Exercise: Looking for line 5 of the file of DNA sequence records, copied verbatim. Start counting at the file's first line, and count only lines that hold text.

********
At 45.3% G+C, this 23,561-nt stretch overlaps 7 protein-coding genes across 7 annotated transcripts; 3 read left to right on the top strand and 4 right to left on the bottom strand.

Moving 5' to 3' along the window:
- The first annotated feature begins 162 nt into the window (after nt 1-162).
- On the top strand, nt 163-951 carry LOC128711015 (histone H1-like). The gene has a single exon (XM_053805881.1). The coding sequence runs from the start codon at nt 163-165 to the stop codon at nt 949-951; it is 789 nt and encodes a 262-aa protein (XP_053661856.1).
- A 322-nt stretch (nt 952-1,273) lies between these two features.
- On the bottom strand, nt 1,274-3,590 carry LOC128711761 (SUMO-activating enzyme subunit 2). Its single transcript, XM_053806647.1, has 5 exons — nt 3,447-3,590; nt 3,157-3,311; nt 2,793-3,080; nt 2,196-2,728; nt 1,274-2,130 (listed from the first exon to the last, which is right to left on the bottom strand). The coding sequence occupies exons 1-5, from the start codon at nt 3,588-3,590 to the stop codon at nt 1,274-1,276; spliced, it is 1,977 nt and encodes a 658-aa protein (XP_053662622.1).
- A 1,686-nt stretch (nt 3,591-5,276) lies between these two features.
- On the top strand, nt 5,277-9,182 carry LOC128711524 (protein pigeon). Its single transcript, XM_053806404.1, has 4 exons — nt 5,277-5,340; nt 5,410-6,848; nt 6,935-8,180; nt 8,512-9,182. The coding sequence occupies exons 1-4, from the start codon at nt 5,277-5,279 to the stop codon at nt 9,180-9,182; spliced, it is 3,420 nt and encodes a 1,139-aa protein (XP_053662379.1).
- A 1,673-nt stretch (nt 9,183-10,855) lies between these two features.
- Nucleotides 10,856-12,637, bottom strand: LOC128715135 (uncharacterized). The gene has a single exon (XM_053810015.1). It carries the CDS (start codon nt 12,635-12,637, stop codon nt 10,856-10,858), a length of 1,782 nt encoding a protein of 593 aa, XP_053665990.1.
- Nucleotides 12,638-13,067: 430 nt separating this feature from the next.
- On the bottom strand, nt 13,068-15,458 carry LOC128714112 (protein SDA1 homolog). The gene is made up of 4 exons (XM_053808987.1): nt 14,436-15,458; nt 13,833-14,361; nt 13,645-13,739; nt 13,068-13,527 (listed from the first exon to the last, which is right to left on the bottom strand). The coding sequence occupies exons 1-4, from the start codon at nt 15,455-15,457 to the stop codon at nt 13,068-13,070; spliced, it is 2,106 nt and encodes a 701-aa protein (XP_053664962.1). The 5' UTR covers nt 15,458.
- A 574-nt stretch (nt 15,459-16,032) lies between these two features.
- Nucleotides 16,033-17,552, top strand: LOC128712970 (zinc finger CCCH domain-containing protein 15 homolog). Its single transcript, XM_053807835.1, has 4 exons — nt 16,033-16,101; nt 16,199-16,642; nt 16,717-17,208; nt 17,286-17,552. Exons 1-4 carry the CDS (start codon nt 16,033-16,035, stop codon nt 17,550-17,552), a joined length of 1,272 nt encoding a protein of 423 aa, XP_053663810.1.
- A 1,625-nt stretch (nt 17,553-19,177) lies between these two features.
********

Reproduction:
- A 322-nt stretch (nt 952-1,273) lies between these two features.